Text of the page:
[order] ACCIPITRIFORMES | [family] Accipitridae | [latin] Kaupifalco monogrammicus | [authority] Temminck, 1824 | [UK] Lizard Buzzard | [FR] Buse unibande | [DE] Sperberbussard | [ES] Busardo gavilan | [NL] Hagedisbuizerd
Members of the genus Kaupifalco are small hawks. They have rather long and pointed wings, a medium length tail, and well developed legs and talons. They have a distinctive colour pattern consisting only of grey, black and white, with little difference between immatures and adults. Kaupifalco is exclusively African and has but one species.
Upper parts of the body are slate grey, lighter on the sides of the face and the wing coverts. The lower back and rump are black, contrasting with the white upper-tail coverts, which form a broad white band. The tail is black, tipped with a broad white band, and with a broad central white band. Primary flight feathers are black, tipped, and the outermost edged with white. The secondaries grey with broader white tips. It has a white throat, with a black central streak. Its neck, sides and chest are dark-grey.
The rest of the under side, is closely barred white and grey/brown. The under-wing and under-tail coverts are also white.
The Iris is dark reddish brown, the cere and orbit orange red, and the feet orange. This species can be confused with some of the small grey African sparrow-hawks. The features best able to identify this species in any confusion are its white upper-tail coverts and broad white tail bar, and by the uniform grey upper breast with white throat and median black streak. It has the appearance of a plumpish little bird, and an undulating flight like a thrush. Close to, the full dark eye and central black streak on the throat are unmistakeable.
Listen to the sound of Lizard Buzzard
Copyright remark: Most sounds derived from xeno-canto
Africa : widespread. It extends through most of Sub-Saharan Africa as far south as northeast South Africa, but it is most common in West Africa
The Lizard Buzzard is restricted to the denser savannahs and thornbush country in sub-Saharan Africa. It prefers areas having an annual rainfall of between 20 and 50 inches, and always in well-wooded areas. It is not generally found in true forest or steppe. This bird really likes the wetter savannahs of West and Central Africa, but it is also found in harsh, inhospitable thornbush in East and Central Africa. It spends most of its time perched in a position that commands a good view of the surrounding country, from which it makes short rushes into the grass or bush for food.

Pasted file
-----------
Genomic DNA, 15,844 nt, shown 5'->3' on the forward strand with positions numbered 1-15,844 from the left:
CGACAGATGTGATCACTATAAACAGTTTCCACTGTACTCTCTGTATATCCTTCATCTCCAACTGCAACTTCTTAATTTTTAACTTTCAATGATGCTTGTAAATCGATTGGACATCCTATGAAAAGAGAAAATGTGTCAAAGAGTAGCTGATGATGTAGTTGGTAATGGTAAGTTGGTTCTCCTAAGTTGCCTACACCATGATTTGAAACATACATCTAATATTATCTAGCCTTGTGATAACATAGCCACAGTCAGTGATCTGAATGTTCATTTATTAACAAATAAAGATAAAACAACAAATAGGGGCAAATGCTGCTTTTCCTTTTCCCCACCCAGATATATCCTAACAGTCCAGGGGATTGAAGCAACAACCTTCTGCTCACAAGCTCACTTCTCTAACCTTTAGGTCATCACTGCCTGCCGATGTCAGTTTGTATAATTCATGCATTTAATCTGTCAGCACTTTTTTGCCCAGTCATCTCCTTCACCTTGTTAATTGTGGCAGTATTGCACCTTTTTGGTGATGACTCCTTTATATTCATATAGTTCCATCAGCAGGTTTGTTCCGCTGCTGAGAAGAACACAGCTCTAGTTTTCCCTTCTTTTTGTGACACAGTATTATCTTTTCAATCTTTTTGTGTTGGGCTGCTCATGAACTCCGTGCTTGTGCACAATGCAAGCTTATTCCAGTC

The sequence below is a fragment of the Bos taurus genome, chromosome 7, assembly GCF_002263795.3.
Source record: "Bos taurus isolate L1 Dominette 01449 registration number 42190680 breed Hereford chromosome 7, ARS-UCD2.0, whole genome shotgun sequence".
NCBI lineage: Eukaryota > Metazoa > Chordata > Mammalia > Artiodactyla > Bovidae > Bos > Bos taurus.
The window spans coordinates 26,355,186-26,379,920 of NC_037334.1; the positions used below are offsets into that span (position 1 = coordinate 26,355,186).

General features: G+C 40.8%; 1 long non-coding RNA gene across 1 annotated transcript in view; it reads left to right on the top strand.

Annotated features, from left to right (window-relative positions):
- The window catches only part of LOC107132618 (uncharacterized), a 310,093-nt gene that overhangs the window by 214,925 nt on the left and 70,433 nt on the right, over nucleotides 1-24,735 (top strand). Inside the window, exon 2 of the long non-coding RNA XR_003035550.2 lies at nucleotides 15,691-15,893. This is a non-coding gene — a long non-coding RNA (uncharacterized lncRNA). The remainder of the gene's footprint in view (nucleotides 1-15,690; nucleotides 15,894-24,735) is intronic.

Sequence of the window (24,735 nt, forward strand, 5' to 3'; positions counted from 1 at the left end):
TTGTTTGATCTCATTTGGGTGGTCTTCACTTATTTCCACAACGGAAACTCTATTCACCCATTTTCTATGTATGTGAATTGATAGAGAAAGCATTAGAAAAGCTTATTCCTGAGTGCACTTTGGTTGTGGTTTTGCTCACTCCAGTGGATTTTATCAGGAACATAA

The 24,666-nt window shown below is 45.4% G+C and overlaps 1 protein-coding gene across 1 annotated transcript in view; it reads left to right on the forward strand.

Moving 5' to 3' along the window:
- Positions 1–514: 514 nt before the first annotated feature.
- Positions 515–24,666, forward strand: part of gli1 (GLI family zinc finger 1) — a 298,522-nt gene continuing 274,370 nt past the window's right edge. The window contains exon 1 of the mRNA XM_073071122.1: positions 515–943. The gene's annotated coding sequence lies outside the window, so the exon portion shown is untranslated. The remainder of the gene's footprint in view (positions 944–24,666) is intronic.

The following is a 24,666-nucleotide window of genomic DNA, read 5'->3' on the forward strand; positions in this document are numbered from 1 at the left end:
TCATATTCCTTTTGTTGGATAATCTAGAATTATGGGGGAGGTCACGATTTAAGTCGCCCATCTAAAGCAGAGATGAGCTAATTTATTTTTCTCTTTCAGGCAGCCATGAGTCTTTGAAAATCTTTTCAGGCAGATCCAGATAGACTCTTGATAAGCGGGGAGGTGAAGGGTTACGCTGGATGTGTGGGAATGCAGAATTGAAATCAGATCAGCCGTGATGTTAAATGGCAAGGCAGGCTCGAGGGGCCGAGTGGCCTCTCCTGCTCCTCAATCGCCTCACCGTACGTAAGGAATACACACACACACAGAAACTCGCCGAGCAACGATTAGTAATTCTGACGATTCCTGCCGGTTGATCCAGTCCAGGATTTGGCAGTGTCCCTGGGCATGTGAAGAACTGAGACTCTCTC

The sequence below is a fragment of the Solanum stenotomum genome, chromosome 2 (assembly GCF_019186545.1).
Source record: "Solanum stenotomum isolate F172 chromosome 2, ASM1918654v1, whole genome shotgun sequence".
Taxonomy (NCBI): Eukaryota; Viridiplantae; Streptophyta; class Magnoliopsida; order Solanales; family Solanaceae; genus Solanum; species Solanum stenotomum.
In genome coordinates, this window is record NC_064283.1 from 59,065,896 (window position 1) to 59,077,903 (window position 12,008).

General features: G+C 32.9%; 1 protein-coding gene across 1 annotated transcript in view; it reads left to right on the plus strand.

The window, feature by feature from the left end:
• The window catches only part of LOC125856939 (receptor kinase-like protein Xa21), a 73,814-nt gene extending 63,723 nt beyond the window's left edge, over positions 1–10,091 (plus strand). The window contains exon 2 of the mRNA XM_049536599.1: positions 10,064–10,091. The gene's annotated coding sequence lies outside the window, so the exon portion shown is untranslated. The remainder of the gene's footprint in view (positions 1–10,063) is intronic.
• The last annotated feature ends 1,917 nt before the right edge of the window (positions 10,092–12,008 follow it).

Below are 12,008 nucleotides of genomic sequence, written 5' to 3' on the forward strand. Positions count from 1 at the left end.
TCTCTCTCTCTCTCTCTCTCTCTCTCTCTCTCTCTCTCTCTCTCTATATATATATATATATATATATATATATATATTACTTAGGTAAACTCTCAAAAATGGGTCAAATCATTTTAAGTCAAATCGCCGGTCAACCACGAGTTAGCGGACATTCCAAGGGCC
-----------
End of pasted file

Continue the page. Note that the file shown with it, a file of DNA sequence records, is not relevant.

The breeding season starts with a great deal of calling from perches in trees, but no serious display flights. The nest – a small flattish structure no more than a foot across – is built in a tree, at almost any suitable height. Both birds are involved in the building – one brings material while the other arranges it. It is a solid structure, made of sticks lined with bits of debris and moss. One to three eggs are laid between September and November (there are variations, but it is generally to co-incide with the dry season). Incubation is carried out by the female, who is fed by the male on or near the nest. She also sometimes leaves the nest to capture prey herself. One or two small lizards or mammals each day is enough for both parents during the incubation period. The male spends most of his day near the nest, and the pair call to each other frequently. Usually shy and retiring, the male is most aggresive towards other birds near the nest at this time, and will attack even large birds with sufficient force and suddenness to knock them off a branch.
As its common name suggests, the main diet of the Lizard Buzzard is lizards and snakes. It does also on occasions take small mammals, and some birds, especially young and fledglings. It catches most of its prey on the ground, by a short, quick dash from its perch, or snatches lizards from walls and branches of nearby trees. Some of the prey is eaten on the ground where it is caught, but most is carried back to the perch before being eaten.
copyright: Juan Sanabria
This species has an extremely large range, and hence does not approach the thresholds for Vulnerable under the range size criterion (Extent of Occurrence <20,000 km2 combined with a declining or fluctuating range size, habitat extent/quality, or population size and a small number of locations or severe fragmentation). The population trend appears to be stable, and hence the species does not approach the thresholds for Vulnerable under the population trend criterion (>30% decline over ten years or three generations). The population size is extremely large, and hence does not approach the thresholds for Vulnerable under the population size criterion (<10,000 mature individuals with a continuing decline estimated to be >10% in ten years or three generations, or with a specified population structure). For these reasons the species is evaluated as Least Concern.
Resident with some movement during the dry season usually after breeding